The Supreme Court rejects Sealed Cover suggestions

The Supreme Court has stated that it will not accept the Centre’s suggestions on who should be members of a committee formed by the court to assess the market regulatory framework and recommend measures, if any, to strengthen it in the aftermath of the Adani-Hindenburg scandal.

Why in news?

  • The article discusses a public interest petition filed in the Supreme Court, which requests the formation of an expert panel to strengthen regulatory mechanisms related to the Adani Group.
  • According to the petitioners, the Adani Group has been able to avoid regulatory hurdles due to its influence over government officials and agencies.

What is the definition of Sealed Cover Jurisprudence?

  • It is a practise used by the Supreme Court and sometimes lower courts of requesting or accepting information from government agencies in sealed envelopes that only judges can open.
  • The doctrine of sealed cover is not defined by a specific law.
  • Rule 7 of Order XIII of the Supreme Court Rules and Section 123 of the Indian Evidence Act of 1872 give the Supreme Court the authority to use it.

Need for sealed cover jurisprudence

Sealed cover jurisprudence is used for a variety of reasons, including:

  • National security: In cases involving sensitive information related to defence or intelligence agencies, for example, the disclosure of such information in open court proceedings could jeopardise national security.
  • Individual privacy: It is also used to protect the privacy of individuals when sensitive personal information is involved. In such cases, the court may permit the submission of such information in a sealed cover to protect the individual’s privacy.
  • Commercial or trade secrets should be protected: In cases involving disputes between companies, the disclosure of confidential information about their business operations could jeopardise their commercial interests.

Nature of the power: Upholding Secrecy

  • If the Chief Justice or a court orders that certain information be kept under seal or deemed confidential, no party will be allowed access to the contents of such information.
  • There is an exception if the Chief Justice orders that the opposing party have access to it.
  • It also states that information can be kept confidential if its publication is not deemed to be in the public’s interest.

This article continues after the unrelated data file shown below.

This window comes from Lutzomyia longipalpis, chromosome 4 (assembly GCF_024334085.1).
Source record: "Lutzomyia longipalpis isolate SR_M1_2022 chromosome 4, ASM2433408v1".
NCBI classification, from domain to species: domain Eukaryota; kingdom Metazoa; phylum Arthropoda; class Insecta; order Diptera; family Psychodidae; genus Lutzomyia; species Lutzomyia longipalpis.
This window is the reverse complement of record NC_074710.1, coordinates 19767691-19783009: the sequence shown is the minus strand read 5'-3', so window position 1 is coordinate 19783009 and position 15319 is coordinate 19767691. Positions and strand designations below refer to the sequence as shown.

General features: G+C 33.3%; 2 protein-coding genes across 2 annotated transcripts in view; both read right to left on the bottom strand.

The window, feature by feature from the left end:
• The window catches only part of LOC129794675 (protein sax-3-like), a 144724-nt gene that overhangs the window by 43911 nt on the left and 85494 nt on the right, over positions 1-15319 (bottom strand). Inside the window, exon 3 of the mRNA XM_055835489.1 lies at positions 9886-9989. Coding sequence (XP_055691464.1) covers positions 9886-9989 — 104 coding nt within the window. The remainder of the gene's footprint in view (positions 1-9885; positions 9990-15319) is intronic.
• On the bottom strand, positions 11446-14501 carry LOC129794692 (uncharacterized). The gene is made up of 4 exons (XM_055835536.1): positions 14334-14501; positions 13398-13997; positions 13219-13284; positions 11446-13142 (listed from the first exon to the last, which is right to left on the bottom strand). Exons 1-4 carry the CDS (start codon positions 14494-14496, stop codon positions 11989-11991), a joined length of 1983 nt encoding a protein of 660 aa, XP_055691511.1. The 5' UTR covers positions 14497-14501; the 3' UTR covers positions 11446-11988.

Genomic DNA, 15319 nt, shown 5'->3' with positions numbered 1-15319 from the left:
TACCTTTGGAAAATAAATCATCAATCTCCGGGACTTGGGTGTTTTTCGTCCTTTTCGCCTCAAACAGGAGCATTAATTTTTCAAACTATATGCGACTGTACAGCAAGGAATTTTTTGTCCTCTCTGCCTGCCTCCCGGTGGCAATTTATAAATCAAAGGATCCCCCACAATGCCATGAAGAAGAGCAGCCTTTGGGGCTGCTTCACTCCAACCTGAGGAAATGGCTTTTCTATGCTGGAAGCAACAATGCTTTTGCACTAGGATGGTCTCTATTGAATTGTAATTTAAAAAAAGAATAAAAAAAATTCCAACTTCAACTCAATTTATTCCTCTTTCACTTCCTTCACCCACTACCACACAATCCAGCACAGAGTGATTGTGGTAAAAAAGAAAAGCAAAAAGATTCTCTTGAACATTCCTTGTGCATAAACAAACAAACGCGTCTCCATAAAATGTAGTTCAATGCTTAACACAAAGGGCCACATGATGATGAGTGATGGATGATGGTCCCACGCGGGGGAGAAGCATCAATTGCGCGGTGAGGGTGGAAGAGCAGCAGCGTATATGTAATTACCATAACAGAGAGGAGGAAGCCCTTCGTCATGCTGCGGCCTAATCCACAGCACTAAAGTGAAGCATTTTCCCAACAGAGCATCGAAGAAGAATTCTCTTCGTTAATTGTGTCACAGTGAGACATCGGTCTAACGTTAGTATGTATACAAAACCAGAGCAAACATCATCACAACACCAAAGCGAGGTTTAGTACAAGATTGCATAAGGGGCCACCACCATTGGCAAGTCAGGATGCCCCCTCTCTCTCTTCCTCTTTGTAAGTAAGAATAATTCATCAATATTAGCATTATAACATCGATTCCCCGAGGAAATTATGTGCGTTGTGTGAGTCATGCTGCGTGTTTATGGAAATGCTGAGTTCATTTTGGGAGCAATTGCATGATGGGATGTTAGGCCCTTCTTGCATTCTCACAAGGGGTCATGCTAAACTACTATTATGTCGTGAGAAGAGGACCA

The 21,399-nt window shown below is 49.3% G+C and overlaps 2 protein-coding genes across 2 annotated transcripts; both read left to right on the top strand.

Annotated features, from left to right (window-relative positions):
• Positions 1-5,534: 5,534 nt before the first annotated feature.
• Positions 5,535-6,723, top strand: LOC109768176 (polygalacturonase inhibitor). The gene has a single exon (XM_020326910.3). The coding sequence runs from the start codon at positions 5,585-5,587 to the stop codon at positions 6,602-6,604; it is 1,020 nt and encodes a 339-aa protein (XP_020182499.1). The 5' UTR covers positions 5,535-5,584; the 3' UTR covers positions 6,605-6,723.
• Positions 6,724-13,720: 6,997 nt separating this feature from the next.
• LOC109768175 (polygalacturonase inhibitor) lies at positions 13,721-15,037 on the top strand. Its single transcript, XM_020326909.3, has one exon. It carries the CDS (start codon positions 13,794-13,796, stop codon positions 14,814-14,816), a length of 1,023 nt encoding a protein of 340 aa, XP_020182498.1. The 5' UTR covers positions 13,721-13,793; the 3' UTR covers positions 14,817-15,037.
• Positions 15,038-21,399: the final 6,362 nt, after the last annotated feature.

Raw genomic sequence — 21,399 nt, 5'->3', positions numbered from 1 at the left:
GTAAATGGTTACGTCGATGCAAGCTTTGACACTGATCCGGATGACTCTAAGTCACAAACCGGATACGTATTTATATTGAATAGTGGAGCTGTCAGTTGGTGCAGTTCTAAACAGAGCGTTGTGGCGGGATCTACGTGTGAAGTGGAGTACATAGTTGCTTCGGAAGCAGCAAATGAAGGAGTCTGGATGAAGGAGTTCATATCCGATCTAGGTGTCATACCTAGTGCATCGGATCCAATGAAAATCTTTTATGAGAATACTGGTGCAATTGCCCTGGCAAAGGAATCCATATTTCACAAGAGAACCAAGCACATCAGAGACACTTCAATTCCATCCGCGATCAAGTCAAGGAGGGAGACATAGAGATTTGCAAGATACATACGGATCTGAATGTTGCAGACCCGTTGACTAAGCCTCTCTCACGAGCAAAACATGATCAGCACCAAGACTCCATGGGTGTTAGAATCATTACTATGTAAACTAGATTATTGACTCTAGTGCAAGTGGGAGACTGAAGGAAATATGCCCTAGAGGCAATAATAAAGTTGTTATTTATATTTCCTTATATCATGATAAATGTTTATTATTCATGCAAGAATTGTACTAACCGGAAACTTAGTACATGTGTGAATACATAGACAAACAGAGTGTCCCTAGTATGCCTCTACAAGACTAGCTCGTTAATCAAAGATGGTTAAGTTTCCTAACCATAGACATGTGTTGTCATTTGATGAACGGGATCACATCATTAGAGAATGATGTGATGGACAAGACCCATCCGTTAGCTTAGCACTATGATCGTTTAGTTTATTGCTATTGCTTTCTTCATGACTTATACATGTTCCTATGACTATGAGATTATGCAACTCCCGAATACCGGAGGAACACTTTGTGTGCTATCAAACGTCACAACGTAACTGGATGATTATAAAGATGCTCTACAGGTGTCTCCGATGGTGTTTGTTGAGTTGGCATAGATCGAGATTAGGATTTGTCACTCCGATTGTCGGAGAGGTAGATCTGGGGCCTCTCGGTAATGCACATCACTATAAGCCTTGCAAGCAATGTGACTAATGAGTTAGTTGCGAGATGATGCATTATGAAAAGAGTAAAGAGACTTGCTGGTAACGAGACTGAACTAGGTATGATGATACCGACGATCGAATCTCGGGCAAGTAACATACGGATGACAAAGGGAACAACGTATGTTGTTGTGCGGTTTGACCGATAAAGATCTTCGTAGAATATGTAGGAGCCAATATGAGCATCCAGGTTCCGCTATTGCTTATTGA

• Official unpublished documents relating to state affairs are protected under the Evidence Act, and a public officer cannot be compelled to disclose such documents.

Grounds of such secrecy

  • Other times when information may be sought in confidence or secrecy is when it is published:
  • Impedes ongoing investigations into national security cases
  • Particulars from the police case diary or
  • Individual’s privacy is violated
  • Famous sealed jurisprudence cases
  • In recent years, courts have frequently used sealed cover jurisprudence.

(1) Rafale Deal

  • In the case of the contentious Rafale fighter jet deal, a Bench led by CJI Ranjan Gogoi ordered the Centre to submit details about the deal’s decision making and pricing in a sealed cover in 2018.
  • This was done because the Centre claimed that such details were subject to the Official Secrets Act and the deal’s secrecy clauses.

(2) Bhima Koregaon Case

  • In the case of Bhima Koregaon, activists were arrested under the Unlawful Activities Prevention Act.
  • The Supreme Court relied on information submitted in a sealed cover by the Maharashtra police.

Concerns about such jurisprudence

  • Open justice is undermined: This practise appears to be contrary to the Indian justice system’s principles of transparency and accountability.
  • It undermines public trust: It contradicts the concept of an open court, where decisions can be scrutinised by the public.
  • Increases arbitrariness: It is also said to increase the scope for arbitrariness in court decisions because judges are supposed to lay out their reasoning.
  • Unjust trials: Furthermore, it is argued that denying accused parties access to such documents obstructs their path to a fair trial and adjudication.

Way ahead

  • Conduct an independent and thorough investigation: Inquire into the allegations raised in the petition, and take appropriate legal action against the Adani Group if they are found to have violated environmental regulations.
  • Create an expert panel, as proposed by the petitioners: To review the regulatory framework and make recommendations for strengthening it. Experts from a variety of fields, including environmental science, law, and economics, should serve on the panel.
  • Ensure that the regulatory process is transparent and accountable: Encourage a culture of environmental awareness and responsibility among businesses by promoting environmentally friendly and sustainable practises. This could include offering incentives and assistance to businesses that adopt such practises.
  • Examine the following cases involving the use of sealed covers: Make sure to use it sparingly and only when necessary to protect sensitive or confidential information.
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